Correct, but some cities like here in London are safer than others like Doha or Moscow.

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Facts?

Well 1) We are more diverse, don't have anti-gay laws and don't discriminate.

2) We don't have a leader like Putin, as much as I dislike and disagree with David Cameron, at least he is not Putin.

3) Sochi 2014 had more problems than London 2012.

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Does anybody agree that if more countries like Russia and countries in the Middle East became more democratic, then maybe Sport and Politics could separate a bit more?

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Well 1) We are more diverse, don't have anti-gay laws and don't discriminate.

2) We don't have a leader like Putin, as much as I dislike and disagree with David Cameron, at least he is not Putin.

3) Sochi 2014 had more problems than London 2012.

1. That's total BS. There are bigots, racists and homophobics everywhere. Discrimination is everywhere.

2. The leader does not have that much of an affect on safety in one city. If anything, I'd feel more safe in a police state environment. Not more comfortable of course, but feel more protected.

3. What security problems did Sochi face that London didn't? I seem to remember there being a major security breach during the Parade of Nations in London.

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Politics and the Olympic Games goes hand in hand. Governments need to agree to funding to bid and host. As Rob also said the eyes of the world look upon the host country and most of what happens is political.

Also when presidents, prime ministers, politicians turn up at IOC sessions and plead with the members to vote for their cities.

So politics and sport will always be linked but it is how you use the politics and how you protest against these politics that are the key.

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No. Also, with all the excellent arguments put in this thread, the sport is also part of the softpower. Take an example of Olympic swimming, we heard a lot news about: "How the USA lose the medals?", "What happened to Australian team?", "France and Brazil will be great opponents to USA". The sport, alongside language, religion cinema and arts are related directly or indirectly to the national pride and some big countries put big effort and resources to compete at the Olympics.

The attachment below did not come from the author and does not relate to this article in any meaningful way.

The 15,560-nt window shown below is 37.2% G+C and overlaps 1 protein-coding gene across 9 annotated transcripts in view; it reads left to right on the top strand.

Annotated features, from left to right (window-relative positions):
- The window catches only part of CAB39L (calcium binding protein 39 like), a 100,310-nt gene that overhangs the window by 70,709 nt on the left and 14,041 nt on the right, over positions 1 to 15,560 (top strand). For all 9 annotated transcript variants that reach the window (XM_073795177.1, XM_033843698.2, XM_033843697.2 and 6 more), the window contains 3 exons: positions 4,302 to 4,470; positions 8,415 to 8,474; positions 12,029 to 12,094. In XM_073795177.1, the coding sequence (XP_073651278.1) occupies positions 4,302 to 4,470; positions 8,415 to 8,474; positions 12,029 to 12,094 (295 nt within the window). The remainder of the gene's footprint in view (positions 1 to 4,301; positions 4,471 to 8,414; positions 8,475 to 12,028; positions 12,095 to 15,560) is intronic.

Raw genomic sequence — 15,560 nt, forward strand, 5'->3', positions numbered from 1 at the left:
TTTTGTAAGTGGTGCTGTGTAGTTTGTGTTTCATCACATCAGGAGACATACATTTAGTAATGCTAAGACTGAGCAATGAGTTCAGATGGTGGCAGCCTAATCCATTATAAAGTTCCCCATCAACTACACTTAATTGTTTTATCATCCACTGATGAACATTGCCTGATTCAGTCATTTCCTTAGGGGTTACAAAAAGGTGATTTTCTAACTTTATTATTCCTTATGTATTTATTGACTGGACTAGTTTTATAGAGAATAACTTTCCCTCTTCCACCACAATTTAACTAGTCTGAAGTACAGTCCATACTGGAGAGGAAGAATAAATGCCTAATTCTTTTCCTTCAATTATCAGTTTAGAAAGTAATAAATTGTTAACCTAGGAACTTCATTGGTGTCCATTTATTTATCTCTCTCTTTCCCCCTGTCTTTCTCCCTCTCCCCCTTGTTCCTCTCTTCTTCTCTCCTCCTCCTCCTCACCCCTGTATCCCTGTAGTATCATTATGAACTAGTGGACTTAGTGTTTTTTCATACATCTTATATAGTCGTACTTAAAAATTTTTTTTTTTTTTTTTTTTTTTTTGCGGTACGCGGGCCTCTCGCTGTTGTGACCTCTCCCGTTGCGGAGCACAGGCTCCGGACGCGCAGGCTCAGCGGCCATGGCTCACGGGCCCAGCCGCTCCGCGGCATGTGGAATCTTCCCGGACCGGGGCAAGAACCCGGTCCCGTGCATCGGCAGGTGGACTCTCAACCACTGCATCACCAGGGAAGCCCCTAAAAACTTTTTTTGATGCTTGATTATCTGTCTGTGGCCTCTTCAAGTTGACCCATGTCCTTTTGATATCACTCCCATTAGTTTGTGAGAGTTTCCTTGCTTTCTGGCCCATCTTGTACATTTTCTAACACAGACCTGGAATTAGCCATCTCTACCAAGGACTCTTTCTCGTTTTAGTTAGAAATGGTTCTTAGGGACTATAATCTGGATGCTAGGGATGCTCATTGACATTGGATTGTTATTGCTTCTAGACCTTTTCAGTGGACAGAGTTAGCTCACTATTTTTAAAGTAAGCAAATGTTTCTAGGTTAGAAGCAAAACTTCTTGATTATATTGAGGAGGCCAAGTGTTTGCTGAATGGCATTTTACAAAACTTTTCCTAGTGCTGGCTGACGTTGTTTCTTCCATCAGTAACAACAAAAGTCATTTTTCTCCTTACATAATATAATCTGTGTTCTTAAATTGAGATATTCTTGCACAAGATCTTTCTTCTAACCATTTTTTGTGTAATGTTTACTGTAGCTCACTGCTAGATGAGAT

Does anybody agree that if more countries like Russia and countries in the Middle East became more democratic, then maybe Sport and Politics could separate a bit more?

Not necessary. We have cases like futball soccer where teams and fans from democratic countries came involved and take political issues on field.

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It is a good question indeed. And I guess it’s one a lot of people, not just us, are pondering and addressing around the world in the wake of events in Sochi and the Ukraine and with the ongoing debates over the past few years regarding Qatar 2022 and FIFA and so on. More so that at any time since the 1980s.

My thoughts?

The simple answer is “No”. Of course sports and politics are intertwined. On a very basic level, sports only exist because groups of people engage in the same pastimes and get together to compete against each other for fun, entertainment and prestige. They have to work together to come up with a common platform to compete within, a level playing field indeed. And whenever you get a group of more then two people, you will get differences of opinion and politics. And consensus needs to be reached to suit the majority of those involved. Which involves compromise and negotiations and egos and financial considerations. In that way, the average suburban amateur football league is no different from any national league, is no different from the IOC or FIFA, and is no different from a local council, or national parliament or congress or the EU or UN. Everything is political when you have to manage and respect the expectations and hopes of any group of people, large or small.